If you have not been to a cancer centre it may surprise you to hear the laughter and experience the joy along with the tears that go on there. It has nothing to do with being positive or ignoring hardship and suffering but is way more about not doing it alone. It is life-giving!

And with this note, I will close. My wish is that everyone waiting for results gets them soon. They won’t all be what we want. Some will be bad and some will be worse. But don’t go it alone. It is no time to be a stoic. We need each other. We are in this together.

I posted this poem back in October but I want to do so again because it is in keeping with this post today.





For When People Ask by Rosemerry Whatola Trommer  (thanks to the poet and

I want a word that means
okay and not okay,
more than that: a word that means
devastated and stunned with joy.
I want the word that says
I feel it all, all at once.
The heart is not like a songbird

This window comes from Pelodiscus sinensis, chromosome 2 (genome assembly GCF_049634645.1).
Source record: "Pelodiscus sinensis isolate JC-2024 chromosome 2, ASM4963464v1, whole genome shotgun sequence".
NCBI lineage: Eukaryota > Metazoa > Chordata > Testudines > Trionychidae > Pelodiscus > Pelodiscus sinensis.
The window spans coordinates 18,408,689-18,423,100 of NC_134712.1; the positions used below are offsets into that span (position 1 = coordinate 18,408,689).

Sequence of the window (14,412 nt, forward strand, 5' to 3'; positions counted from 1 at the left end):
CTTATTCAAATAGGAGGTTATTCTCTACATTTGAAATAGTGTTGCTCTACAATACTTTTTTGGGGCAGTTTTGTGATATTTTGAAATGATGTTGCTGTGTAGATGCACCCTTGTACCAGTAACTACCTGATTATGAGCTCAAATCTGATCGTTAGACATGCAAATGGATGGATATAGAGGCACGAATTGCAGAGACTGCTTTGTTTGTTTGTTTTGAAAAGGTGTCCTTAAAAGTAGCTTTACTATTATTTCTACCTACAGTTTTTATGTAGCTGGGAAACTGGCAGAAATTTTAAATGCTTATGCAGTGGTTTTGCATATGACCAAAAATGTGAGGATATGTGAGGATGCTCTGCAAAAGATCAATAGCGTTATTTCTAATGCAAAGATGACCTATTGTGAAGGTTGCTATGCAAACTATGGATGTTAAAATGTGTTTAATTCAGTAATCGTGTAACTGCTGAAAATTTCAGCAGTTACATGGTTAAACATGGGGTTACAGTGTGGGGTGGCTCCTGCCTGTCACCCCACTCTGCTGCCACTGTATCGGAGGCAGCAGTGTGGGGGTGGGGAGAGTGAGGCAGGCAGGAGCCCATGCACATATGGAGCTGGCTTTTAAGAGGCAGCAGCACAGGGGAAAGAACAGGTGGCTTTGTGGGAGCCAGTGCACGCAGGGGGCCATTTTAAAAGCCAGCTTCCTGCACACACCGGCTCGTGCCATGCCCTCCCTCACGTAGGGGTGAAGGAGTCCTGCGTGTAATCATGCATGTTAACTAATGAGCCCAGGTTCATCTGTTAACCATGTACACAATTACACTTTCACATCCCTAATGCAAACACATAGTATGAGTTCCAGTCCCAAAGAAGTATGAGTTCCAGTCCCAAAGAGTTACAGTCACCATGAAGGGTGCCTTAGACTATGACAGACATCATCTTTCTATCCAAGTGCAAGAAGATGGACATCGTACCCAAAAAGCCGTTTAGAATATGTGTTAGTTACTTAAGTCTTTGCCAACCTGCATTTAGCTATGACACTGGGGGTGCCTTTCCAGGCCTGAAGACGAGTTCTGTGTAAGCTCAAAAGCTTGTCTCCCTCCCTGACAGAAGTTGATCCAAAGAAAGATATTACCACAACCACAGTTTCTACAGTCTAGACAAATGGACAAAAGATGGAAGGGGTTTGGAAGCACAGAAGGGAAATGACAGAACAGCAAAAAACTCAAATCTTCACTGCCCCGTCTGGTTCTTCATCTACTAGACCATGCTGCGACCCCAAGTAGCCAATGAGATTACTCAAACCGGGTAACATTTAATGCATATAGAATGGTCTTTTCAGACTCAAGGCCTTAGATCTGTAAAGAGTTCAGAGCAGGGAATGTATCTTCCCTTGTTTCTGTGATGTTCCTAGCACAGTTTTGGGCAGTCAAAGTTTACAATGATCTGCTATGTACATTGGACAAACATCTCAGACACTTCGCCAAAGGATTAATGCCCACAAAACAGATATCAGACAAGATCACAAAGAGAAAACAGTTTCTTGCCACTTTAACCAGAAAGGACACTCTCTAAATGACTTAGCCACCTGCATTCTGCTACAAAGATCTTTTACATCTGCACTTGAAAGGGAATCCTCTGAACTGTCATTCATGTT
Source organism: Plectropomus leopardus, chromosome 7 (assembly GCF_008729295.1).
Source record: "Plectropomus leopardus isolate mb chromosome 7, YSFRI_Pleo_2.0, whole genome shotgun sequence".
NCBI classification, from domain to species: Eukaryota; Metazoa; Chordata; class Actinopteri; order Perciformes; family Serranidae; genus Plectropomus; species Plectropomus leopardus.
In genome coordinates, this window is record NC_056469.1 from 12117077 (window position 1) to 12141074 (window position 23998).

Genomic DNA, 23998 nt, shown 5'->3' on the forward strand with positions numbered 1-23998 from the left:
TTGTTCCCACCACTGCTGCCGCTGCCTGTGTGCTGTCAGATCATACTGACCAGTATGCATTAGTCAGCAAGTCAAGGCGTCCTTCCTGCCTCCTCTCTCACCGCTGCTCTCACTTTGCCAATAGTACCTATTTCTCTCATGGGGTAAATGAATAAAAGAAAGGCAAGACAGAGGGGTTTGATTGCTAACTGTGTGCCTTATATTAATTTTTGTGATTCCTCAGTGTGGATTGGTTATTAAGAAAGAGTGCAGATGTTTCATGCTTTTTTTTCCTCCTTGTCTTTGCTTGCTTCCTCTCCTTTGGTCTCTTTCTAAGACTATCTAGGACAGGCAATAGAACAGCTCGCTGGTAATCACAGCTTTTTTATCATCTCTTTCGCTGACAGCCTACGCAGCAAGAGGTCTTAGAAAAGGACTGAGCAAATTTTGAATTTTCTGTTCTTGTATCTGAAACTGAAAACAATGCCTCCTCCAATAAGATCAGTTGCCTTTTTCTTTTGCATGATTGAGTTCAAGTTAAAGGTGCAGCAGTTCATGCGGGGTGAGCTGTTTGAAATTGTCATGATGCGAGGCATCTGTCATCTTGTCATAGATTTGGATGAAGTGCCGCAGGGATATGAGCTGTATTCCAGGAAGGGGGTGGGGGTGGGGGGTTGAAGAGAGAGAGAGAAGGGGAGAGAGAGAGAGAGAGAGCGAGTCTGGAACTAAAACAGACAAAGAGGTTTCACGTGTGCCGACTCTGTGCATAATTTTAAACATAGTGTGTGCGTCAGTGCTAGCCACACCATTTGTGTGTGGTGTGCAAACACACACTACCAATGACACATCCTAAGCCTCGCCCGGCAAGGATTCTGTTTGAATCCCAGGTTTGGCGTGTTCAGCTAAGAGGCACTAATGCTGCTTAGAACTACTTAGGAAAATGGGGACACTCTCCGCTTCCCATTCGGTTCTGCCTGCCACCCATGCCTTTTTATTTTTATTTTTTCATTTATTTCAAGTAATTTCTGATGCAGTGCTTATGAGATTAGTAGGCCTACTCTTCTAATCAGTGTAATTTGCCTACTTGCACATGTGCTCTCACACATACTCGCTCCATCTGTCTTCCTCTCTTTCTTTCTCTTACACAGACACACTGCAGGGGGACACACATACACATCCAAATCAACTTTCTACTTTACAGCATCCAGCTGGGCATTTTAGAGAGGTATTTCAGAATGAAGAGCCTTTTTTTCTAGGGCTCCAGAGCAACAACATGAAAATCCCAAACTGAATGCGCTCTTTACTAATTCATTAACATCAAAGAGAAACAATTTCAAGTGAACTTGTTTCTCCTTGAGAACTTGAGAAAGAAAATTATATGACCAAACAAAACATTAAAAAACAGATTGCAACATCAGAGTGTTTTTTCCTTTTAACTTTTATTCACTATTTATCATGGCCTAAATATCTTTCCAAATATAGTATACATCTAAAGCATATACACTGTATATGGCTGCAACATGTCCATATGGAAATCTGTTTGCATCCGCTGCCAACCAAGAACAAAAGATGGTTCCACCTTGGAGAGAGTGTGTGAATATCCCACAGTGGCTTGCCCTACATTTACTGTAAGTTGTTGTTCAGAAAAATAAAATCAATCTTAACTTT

singing only one note at a time,
more like a Tuvan throat singer
able to sing both a drone
and simultaneously
two or three harmonics high above it—
a sound, the Tuvans say,
that gives the impression
of wind swirling among rocks.
The heart understands swirl,
how the churning of opposite feelings
weaves through us like an insistent breeze
leads us wordlessly deeper into ourselves,
blesses us with paradox
so we might walk more openly
into this world so rife with devastation,
this world so ripe with joy.


1:) I dedicate this song to Sonya, my cousin, who is a ray of sunshine and to my grandson Rowan who taught me this song when he was in Grade 1.

You Can Count On Me

2:) Beautiful cherry blossoms from the west coast. Not sure which one of us took this photo.

3:) Making Art is Good For Your Health NPR

4:) For those of you who honour Passover or Easter may you enjoy these significant days.

5:) Spring is coming; information does get to us; healing takes time; all of our relationships take care; curiosity; tenderness; time; forgiveness and courage. And a little love and kindness go a long way. Something like my favourite Haiku by Issa:

Little snail

Slowly, slowly

Coming Mt Fuji


Thank you for reading my scribblings. All my best wishes for a good weekend, Trudy